The English used to refer to an egg as being "full of meat"; was there ever a time when you have had a dish of eggs of such richness as to make you think of it as "meaty"?
It isn't just that the eggs we buy are not freshly laid, but also that few of the ways we eat them are really calculated to bring out the warm, golden flavor of the egg itself.
Take scrambled eggs. In a restaurant you order them. The cry is raised, "Scramble two," and a couple of eggs are beaten and tossed unseasoned into a very hot griddle where they quickly dry out.
Even at home, while your effort is infinitely nicer than the diner's breakfast special, it still doesn't justify all the fuss the classical French chefs and their latter-day counterparts make over oeufs brouilles, and of the adjective, "meaty."
But they are right. Believe it or not, we have been scrambling eggs all wrong for as long as anyone can remember.
Try this French method early one morning or late one night. When you've discovered what a wonderful thing scrambled eggs can be, try some of the additions.
Oeufs Brouilles (The French method of scrambling eggs)
Take at least 3 eggs per person, break them into a bowl, and season them with salt, pepper, and, if you like, nutmeg.
Beat them with a fork until fairly well blended. Now, over very low heat, melt a good lump of butter per person in a saucepan small enough that the eggs will not get lost in it.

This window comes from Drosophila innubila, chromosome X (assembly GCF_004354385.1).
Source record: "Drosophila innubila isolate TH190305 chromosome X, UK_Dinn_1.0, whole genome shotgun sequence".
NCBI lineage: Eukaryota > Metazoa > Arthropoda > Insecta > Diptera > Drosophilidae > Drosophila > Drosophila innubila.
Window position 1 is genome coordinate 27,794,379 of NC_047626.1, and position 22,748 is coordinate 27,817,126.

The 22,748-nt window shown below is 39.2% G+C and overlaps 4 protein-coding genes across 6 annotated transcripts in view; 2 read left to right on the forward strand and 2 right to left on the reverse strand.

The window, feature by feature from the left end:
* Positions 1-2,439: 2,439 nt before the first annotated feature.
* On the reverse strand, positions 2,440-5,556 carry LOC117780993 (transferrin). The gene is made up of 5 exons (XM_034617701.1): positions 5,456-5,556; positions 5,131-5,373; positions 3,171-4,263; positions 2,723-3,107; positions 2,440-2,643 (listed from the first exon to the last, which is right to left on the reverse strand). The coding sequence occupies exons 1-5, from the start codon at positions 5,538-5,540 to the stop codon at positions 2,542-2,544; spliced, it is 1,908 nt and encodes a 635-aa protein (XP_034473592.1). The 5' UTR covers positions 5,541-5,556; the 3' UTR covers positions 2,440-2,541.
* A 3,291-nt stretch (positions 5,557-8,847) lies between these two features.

Add eggs and keep stirring, with a wooden spoon or rubber spatula, still over very low heat. They will gradually warm up and begin slowly to thicken.
If you find egg solidifying on the bottom and sides of the pan, scrape it into the uncooked eggs and either lower the heat still further or be more diligent in your stirring.
When you have a custardlike consistency -- don't worry if they are not 100 percent lump free -- add another lump of butter per person, stir it in, and serve.
All this may take 10 minutes, or it may take twice that. If you have the patience of Job and want to achieve the ultimate scrambled egg, you may follow the same procedure in a double boiler, where the heat will be strictly controlled.
For simple variations, you may, first of all, add some heavy cream toward the end of the cooking period.
The eggs will be quite loose and may be served in little cups or bowls. A favorite presentation is to serve them over crisp, buttered toast or crustless bread fried golden brown in a mixture of butter and oil.
Fresh chopped herbs, chives are particularly nice, or grated cheese may be added before serving.
Some fancier variations should give you some ideas for using up leftovers. Sauteed chicken livers are marvelous with these eggs, as is smoked salmon gently warmed through in butter. If you use this idea, undersalt the eggs as there is usually quite a bit of salt in smoked salmon.
Raw or sauteed mushrooms or bread croutons may be spooned over the eggs when they are dished up and leftover ham or tongue may be added after being diced and heated in butter.
It is very easy to get carried away, but once you have tried the basic method you will never lose sight of the fact that in these dishes the center of attention is always the egg itself.